- 220 women returnee migrant workers in Manikganj are supported through OKUP.
The Ministry of Expatriates‘ Welfare and Overseas Employment, Wage Earners‘ Welfare Board and Welfare Officers (at the district level) benefit through the Joint UN Programme. At least 500’000 secondary beneficiaries will benefit from system changes over four years.
Outcome 1: Returnee migrant workers benefit from socioeconomic reintegration and stability after their return to Bangladesh.
Outcome 2: The Ministry of Expatriates’ Welfare and Overseas Employment ensures an inclusive and accountable framework for reintegration through capable institutions and systems.
Output 1.1: Returnee migrant workers (15% women) and their families improved their livelihoods through economic reintegration support and skills training.
Output 1.2: Returnee migrant workers and their families benefit from social reintegration support and counselling services.
Output 2.1: The Ministry of Expatriates’ Welfare and Overseas Employment enacted an inclusive, gender responsive and accountable framework for reintegration of migrant workers.
Output 2.2: The Ministry of Expatriates’ Welfare and Overseas Employment established a policy-based and well-defined coordination, including mechanisms with participation of the concerned ministries and departments to address the issues of sustainable reintegration.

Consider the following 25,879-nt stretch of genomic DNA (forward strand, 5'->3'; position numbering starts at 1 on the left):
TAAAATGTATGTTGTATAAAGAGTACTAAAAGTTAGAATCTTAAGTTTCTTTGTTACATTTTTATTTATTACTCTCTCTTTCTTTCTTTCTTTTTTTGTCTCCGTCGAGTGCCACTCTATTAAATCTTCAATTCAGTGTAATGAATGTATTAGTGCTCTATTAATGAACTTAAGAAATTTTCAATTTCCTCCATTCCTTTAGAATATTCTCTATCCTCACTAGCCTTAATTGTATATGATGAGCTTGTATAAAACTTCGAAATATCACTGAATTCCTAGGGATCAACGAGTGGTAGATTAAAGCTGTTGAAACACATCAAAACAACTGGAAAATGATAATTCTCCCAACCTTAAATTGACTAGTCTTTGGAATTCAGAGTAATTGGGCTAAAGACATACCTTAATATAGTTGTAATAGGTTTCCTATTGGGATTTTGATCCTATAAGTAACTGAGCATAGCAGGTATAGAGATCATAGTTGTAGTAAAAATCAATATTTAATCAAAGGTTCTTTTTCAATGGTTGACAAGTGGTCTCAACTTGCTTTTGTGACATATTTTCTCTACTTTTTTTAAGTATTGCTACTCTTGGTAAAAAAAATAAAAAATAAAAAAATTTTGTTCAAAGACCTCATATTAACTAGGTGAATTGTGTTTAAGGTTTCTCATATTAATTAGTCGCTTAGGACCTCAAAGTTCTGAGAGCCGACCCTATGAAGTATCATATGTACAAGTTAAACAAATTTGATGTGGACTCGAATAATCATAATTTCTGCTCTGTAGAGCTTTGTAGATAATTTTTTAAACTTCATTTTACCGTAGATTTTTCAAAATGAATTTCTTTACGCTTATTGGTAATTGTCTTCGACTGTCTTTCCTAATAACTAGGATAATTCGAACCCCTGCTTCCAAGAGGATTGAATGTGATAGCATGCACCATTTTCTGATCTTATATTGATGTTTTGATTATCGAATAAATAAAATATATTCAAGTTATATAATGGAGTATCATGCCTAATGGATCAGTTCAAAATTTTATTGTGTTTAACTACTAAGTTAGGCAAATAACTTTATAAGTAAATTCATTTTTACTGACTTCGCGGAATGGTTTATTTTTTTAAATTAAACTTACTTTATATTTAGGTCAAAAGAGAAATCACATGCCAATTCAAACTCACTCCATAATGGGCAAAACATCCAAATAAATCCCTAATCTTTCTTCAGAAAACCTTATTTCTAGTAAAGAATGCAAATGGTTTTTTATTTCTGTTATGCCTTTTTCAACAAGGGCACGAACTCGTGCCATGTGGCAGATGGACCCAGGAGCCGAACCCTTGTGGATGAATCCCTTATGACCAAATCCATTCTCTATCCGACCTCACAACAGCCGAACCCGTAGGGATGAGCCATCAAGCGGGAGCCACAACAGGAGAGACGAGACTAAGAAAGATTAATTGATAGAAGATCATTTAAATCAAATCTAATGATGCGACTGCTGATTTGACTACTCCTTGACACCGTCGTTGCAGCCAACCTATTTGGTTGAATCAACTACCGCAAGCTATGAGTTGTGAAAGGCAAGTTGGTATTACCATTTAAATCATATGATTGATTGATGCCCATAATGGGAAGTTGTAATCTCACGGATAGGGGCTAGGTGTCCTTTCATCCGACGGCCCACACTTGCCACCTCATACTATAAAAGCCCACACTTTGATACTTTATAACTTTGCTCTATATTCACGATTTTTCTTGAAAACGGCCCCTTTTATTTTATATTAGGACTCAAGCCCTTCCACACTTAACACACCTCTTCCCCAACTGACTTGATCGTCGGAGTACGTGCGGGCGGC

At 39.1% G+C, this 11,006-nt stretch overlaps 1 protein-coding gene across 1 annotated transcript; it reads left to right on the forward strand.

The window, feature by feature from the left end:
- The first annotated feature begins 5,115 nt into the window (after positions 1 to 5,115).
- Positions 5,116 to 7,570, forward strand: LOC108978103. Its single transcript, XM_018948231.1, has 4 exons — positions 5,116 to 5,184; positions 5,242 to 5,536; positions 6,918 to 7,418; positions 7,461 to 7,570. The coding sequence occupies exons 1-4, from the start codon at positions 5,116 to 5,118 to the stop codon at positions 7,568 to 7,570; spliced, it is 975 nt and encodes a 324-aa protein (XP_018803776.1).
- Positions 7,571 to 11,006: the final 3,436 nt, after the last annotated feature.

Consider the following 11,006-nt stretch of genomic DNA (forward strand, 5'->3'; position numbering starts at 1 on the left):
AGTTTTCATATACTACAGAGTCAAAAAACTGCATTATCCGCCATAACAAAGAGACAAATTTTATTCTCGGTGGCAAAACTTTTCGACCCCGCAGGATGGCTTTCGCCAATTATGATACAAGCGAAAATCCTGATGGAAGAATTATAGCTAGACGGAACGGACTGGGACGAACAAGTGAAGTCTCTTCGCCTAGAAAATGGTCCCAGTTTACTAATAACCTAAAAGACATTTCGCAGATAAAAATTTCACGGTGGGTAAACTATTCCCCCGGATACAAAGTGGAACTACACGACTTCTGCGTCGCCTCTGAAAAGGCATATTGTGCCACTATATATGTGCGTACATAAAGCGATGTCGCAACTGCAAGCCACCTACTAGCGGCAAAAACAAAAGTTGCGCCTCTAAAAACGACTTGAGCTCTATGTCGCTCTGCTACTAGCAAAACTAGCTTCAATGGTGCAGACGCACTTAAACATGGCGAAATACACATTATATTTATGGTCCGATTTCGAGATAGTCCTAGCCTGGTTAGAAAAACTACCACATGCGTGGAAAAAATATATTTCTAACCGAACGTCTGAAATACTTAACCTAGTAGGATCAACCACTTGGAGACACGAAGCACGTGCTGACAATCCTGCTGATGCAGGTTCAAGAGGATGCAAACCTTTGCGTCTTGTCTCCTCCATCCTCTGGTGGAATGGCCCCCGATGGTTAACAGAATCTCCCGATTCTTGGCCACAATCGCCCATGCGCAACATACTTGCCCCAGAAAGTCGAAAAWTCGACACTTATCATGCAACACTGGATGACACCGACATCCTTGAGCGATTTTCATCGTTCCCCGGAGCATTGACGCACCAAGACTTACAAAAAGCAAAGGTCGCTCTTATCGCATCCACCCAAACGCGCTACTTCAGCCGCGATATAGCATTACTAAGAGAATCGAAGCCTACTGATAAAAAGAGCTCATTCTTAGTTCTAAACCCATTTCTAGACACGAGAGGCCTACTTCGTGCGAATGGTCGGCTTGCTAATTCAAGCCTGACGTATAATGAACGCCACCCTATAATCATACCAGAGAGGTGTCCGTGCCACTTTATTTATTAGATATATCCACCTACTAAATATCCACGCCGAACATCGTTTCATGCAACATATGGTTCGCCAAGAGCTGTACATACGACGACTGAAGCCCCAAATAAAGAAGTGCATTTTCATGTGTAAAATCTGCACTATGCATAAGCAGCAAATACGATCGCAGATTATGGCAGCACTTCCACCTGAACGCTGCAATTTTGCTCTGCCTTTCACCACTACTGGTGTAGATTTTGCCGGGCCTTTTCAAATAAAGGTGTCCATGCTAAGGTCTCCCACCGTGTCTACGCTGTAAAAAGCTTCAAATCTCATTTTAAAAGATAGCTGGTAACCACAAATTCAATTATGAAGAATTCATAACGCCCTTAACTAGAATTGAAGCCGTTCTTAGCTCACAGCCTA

Output 2.3: The Ministry of Expatriates’ Welfare and Overseas Employment created effective synergies among employers’ organisations for skills development and wage-employment opportunities for returnee migrant workers.
Results from previous phases:
Insights from the two-years pilot initiative with BRAC:
1) Since women are usually confined within the household, districts with women migrant workers require additional attention;
2) engaging youth volunteers to reach out to returnee migrant workers in their communities worked well, but further capacity building is needed;
3) the project was not able to tap into resources from the Local Government Institutions at the outset. Thus, advocacy with Local Government Institutions have to be initiated before the work with the beneficiaries starts;
4) Customised interventions are required for returnee migrant workers.
|Directorate/federal office responsible||
- BRAC (including OKUP and Manusher Jonno Foundation as sub-contractors) for Outcome 1
- International Labour Organization, for Outcome 2 (with participating agencies of International Organization for Migration and UN Women)
|Coordination with other projects and actors||
Other development partners: World Bank, European Union, Royal Embassy of Denmark in Bangladesh, Catholic Agency for Overseas Development (CAFOD), Global Alliance Canada, Foreign Commonwealth and Development Office, and European Regions Research and Innovation Network.
Swiss Supported Projects: GOALS project by the Global Programme Migration and Development, migration projects in Nepal and Sri Lanka, SIMS project, SDG16 and Go4IMPact.
|Budget||Current phase Swiss budget CHF 8’200’000 Swiss disbursement to date CHF 3’612’311 Total project since first phase Budget inclusive project partner CHF 20’000’000|